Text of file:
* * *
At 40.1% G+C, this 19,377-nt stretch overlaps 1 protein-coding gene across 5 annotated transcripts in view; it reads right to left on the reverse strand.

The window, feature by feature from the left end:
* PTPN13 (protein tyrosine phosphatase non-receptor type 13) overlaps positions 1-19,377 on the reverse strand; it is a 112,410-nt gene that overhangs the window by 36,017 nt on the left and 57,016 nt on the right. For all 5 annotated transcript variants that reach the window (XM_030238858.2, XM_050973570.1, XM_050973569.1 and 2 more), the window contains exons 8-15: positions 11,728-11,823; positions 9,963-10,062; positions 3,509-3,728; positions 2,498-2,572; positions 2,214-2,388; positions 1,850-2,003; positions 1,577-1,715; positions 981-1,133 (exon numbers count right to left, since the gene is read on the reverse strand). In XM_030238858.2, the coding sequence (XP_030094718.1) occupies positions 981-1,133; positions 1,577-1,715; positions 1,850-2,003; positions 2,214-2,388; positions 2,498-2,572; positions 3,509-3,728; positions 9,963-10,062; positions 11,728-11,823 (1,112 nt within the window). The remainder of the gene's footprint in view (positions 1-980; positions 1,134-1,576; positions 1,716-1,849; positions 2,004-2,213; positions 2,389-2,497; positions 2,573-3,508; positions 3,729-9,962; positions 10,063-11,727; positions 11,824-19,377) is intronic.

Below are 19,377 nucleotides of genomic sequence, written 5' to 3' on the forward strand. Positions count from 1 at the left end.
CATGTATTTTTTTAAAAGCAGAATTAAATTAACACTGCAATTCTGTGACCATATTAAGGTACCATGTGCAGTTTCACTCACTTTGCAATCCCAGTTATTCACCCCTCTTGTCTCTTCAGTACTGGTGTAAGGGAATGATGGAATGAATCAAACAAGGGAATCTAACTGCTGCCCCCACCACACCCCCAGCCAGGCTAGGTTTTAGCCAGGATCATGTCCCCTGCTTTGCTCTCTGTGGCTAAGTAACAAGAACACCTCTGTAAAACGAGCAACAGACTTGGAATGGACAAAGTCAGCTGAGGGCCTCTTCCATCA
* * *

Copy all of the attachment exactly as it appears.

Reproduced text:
At 40.1% G+C, this 19,377-nt stretch overlaps 1 protein-coding gene across 5 annotated transcripts in view; it reads right to left on the reverse strand.

The window, feature by feature from the left end:
* PTPN13 (protein tyrosine phosphatase non-receptor type 13) overlaps positions 1-19,377 on the reverse strand; it is a 112,410-nt gene that overhangs the window by 36,017 nt on the left and 57,016 nt on the right. For all 5 annotated transcript variants that reach the window (XM_030238858.2, XM_050973570.1, XM_050973569.1 and 2 more), the window contains exons 8-15: positions 11,728-11,823; positions 9,963-10,062; positions 3,509-3,728; positions 2,498-2,572; positions 2,214-2,388; positions 1,850-2,003; positions 1,577-1,715; positions 981-1,133 (exon numbers count right to left, since the gene is read on the reverse strand). In XM_030238858.2, the coding sequence (XP_030094718.1) occupies positions 981-1,133; positions 1,577-1,715; positions 1,850-2,003; positions 2,214-2,388; positions 2,498-2,572; positions 3,509-3,728; positions 9,963-10,062; positions 11,728-11,823 (1,112 nt within the window). The remainder of the gene's footprint in view (positions 1-980; positions 1,134-1,576; positions 1,716-1,849; positions 2,004-2,213; positions 2,389-2,497; positions 2,573-3,508; positions 3,729-9,962; positions 10,063-11,727; positions 11,824-19,377) is intronic.

Below are 19,377 nucleotides of genomic sequence, written 5' to 3' on the forward strand. Positions count from 1 at the left end.
CATGTATTTTTTTAAAAGCAGAATTAAATTAACACTGCAATTCTGTGACCATATTAAGGTACCATGTGCAGTTTCACTCACTTTGCAATCCCAGTTATTCACCCCTCTTGTCTCTTCAGTACTGGTGTAAGGGAATGATGGAATGAATCAAACAAGGGAATCTAACTGCTGCCCCCACCACACCCCCAGCCAGGCTAGGTTTTAGCCAGGATCATGTCCCCTGCTTTGCTCTCTGTGGCTAAGTAACAAGAACACCTCTGTAAAACGAGCAACAGACTTGGAATGGACAAAGTCAGCTGAGGGCCTCTTCCATCA